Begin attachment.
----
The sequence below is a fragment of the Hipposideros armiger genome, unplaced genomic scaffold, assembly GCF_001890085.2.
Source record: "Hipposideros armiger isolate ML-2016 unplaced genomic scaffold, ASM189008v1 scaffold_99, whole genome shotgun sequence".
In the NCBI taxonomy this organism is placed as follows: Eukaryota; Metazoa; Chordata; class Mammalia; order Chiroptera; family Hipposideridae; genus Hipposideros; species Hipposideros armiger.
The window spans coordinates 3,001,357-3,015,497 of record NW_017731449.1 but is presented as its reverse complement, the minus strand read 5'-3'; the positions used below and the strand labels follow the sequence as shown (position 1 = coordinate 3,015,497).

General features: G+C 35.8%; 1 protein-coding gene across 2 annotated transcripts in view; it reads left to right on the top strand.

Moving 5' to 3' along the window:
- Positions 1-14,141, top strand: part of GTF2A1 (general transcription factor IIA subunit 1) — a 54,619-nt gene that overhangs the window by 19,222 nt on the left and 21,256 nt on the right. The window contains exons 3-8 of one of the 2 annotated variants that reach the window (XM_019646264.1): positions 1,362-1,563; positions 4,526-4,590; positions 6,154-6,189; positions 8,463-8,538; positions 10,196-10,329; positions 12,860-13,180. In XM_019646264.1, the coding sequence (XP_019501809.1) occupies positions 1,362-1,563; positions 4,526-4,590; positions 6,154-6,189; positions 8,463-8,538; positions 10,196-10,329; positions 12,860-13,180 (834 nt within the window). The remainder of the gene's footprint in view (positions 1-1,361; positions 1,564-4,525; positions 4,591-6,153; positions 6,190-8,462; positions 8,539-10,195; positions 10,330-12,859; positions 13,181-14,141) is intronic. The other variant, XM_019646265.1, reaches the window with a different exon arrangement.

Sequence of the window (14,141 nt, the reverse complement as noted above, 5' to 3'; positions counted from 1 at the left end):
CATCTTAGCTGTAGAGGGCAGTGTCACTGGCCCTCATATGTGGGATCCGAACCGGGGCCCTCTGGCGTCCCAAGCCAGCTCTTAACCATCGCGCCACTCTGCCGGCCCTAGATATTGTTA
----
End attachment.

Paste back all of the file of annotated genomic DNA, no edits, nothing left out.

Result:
The sequence below is a fragment of the Hipposideros armiger genome, unplaced genomic scaffold, assembly GCF_001890085.2.
Source record: "Hipposideros armiger isolate ML-2016 unplaced genomic scaffold, ASM189008v1 scaffold_99, whole genome shotgun sequence".
In the NCBI taxonomy this organism is placed as follows: Eukaryota; Metazoa; Chordata; class Mammalia; order Chiroptera; family Hipposideridae; genus Hipposideros; species Hipposideros armiger.
The window spans coordinates 3,001,357-3,015,497 of record NW_017731449.1 but is presented as its reverse complement, the minus strand read 5'-3'; the positions used below and the strand labels follow the sequence as shown (position 1 = coordinate 3,015,497).

General features: G+C 35.8%; 1 protein-coding gene across 2 annotated transcripts in view; it reads left to right on the top strand.

Moving 5' to 3' along the window:
- Positions 1-14,141, top strand: part of GTF2A1 (general transcription factor IIA subunit 1) — a 54,619-nt gene that overhangs the window by 19,222 nt on the left and 21,256 nt on the right. The window contains exons 3-8 of one of the 2 annotated variants that reach the window (XM_019646264.1): positions 1,362-1,563; positions 4,526-4,590; positions 6,154-6,189; positions 8,463-8,538; positions 10,196-10,329; positions 12,860-13,180. In XM_019646264.1, the coding sequence (XP_019501809.1) occupies positions 1,362-1,563; positions 4,526-4,590; positions 6,154-6,189; positions 8,463-8,538; positions 10,196-10,329; positions 12,860-13,180 (834 nt within the window). The remainder of the gene's footprint in view (positions 1-1,361; positions 1,564-4,525; positions 4,591-6,153; positions 6,190-8,462; positions 8,539-10,195; positions 10,330-12,859; positions 13,181-14,141) is intronic. The other variant, XM_019646265.1, reaches the window with a different exon arrangement.

Sequence of the window (14,141 nt, the reverse complement as noted above, 5' to 3'; positions counted from 1 at the left end):
CATCTTAGCTGTAGAGGGCAGTGTCACTGGCCCTCATATGTGGGATCCGAACCGGGGCCCTCTGGCGTCCCAAGCCAGCTCTTAACCATCGCGCCACTCTGCCGGCCCTAGATATTGTTA